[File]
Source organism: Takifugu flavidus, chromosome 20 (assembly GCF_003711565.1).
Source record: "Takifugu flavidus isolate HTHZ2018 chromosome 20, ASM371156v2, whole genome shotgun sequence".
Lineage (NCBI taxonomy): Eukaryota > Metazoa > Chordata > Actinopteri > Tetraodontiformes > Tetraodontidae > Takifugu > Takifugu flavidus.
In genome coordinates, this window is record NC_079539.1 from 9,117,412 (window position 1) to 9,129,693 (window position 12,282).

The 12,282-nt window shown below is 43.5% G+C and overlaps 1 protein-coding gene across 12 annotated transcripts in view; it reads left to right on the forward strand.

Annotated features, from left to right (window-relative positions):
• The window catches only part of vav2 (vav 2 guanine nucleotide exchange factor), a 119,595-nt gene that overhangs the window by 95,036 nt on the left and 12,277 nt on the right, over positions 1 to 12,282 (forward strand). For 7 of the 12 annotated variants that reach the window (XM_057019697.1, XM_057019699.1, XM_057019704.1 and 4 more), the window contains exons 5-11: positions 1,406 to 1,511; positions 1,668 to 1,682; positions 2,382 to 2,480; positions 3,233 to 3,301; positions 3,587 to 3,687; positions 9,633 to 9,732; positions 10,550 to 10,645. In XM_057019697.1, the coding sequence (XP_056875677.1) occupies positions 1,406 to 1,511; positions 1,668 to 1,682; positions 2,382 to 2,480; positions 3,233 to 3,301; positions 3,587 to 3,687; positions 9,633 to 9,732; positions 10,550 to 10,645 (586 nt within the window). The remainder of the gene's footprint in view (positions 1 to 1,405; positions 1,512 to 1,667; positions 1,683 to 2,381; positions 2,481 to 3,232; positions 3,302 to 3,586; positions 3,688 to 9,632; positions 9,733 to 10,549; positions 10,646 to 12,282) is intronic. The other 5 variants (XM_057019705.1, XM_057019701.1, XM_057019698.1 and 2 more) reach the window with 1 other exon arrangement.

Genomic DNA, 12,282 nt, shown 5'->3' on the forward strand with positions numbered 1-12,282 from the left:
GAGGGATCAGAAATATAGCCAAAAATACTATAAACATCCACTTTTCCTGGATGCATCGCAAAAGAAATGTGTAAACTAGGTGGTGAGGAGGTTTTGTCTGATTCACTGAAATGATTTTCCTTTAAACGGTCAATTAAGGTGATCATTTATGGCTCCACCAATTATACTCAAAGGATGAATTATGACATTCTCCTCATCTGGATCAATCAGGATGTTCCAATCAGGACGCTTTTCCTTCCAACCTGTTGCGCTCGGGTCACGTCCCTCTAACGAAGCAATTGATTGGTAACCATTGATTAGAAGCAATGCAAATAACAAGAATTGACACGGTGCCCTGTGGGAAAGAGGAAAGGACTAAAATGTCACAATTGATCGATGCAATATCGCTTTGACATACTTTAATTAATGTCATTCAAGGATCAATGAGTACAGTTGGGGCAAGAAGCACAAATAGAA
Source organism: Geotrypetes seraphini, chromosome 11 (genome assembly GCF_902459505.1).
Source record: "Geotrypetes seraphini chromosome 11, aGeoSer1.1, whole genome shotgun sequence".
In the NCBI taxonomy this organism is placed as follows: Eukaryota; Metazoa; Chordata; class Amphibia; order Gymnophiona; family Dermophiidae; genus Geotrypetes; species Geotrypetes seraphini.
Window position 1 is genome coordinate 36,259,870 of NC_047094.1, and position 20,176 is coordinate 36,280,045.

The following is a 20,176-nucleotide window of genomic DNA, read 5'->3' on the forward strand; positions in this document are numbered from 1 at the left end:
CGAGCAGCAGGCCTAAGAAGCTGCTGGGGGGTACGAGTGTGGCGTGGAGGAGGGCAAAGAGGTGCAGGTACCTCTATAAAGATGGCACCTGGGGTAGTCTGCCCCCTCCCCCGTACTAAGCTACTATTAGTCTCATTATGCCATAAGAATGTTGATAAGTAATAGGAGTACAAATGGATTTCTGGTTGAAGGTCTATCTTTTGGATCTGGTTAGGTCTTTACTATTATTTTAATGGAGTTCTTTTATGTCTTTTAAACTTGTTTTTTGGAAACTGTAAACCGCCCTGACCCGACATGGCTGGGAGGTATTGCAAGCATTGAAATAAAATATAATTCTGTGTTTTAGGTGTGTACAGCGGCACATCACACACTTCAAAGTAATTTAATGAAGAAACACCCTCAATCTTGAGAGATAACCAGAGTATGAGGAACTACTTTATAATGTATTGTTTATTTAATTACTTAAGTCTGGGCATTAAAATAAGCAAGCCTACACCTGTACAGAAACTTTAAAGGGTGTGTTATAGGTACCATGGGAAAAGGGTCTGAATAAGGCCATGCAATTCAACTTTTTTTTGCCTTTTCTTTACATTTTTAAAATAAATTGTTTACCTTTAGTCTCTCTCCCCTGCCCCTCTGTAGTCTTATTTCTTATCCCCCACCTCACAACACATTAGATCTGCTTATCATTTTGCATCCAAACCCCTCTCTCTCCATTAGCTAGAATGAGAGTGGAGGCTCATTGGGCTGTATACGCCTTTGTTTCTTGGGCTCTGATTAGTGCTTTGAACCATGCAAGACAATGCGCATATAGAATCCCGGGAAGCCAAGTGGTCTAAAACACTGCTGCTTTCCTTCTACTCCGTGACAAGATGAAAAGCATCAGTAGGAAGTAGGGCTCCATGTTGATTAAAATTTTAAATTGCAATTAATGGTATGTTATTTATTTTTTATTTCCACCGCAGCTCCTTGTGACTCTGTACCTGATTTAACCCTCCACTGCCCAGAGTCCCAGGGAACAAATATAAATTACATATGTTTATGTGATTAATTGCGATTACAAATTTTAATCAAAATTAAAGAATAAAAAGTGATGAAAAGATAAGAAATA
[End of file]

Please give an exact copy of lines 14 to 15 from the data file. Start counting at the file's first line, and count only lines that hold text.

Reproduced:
The following is a 20,176-nucleotide window of genomic DNA, read 5'->3' on the forward strand; positions in this document are numbered from 1 at the left end:
CGAGCAGCAGGCCTAAGAAGCTGCTGGGGGGTACGAGTGTGGCGTGGAGGAGGGCAAAGAGGTGCAGGTACCTCTATAAAGATGGCACCTGGGGTAGTCTGCCCCCTCCCCCGTACTAAGCTACTATTAGTCTCATTATGCCATAAGAATGTTGATAAGTAATAGGAGTACAAATGGATTTCTGGTTGAAGGTCTATCTTTTGGATCTGGTTAGGTCTTTACTATTATTTTAATGGAGTTCTTTTATGTCTTTTAAACTTGTTTTTTGGAAACTGTAAACCGCCCTGACCCGACATGGCTGGGAGGTATTGCAAGCATTGAAATAAAATATAATTCTGTGTTTTAGGTGTGTACAGCGGCACATCACACACTTCAAAGTAATTTAATGAAGAAACACCCTCAATCTTGAGAGATAACCAGAGTATGAGGAACTACTTTATAATGTATTGTTTATTTAATTACTTAAGTCTGGGCATTAAAATAAGCAAGCCTACACCTGTACAGAAACTTTAAAGGGTGTGTTATAGGTACCATGGGAAAAGGGTCTGAATAAGGCCATGCAATTCAACTTTTTTTTGCCTTTTCTTTACATTTTTAAAATAAATTGTTTACCTTTAGTCTCTCTCCCCTGCCCCTCTGTAGTCTTATTTCTTATCCCCCACCTCACAACACATTAGATCTGCTTATCATTTTGCATCCAAACCCCTCTCTCTCCATTAGCTAGAATGAGAGTGGAGGCTCATTGGGCTGTATACGCCTTTGTTTCTTGGGCTCTGATTAGTGCTTTGAACCATGCAAGACAATGCGCATATAGAATCCCGGGAAGCCAAGTGGTCTAAAACACTGCTGCTTTCCTTCTACTCCGTGACAAGATGAAAAGCATCAGTAGGAAGTAGGGCTCCATGTTGATTAAAATTTTAAATTGCAATTAATGGTATGTTATTTATTTTTTATTTCCACCGCAGCTCCTTGTGACTCTGTACCTGATTTAACCCTCCACTGCCCAGAGTCCCAGGGAACAAATATAAATTACATATGTTTATGTGATTAATTGCGATTACAAATTTTAATCAAAATTAAAGAATAAAAAGTGATGAAAAGATAAGAAATA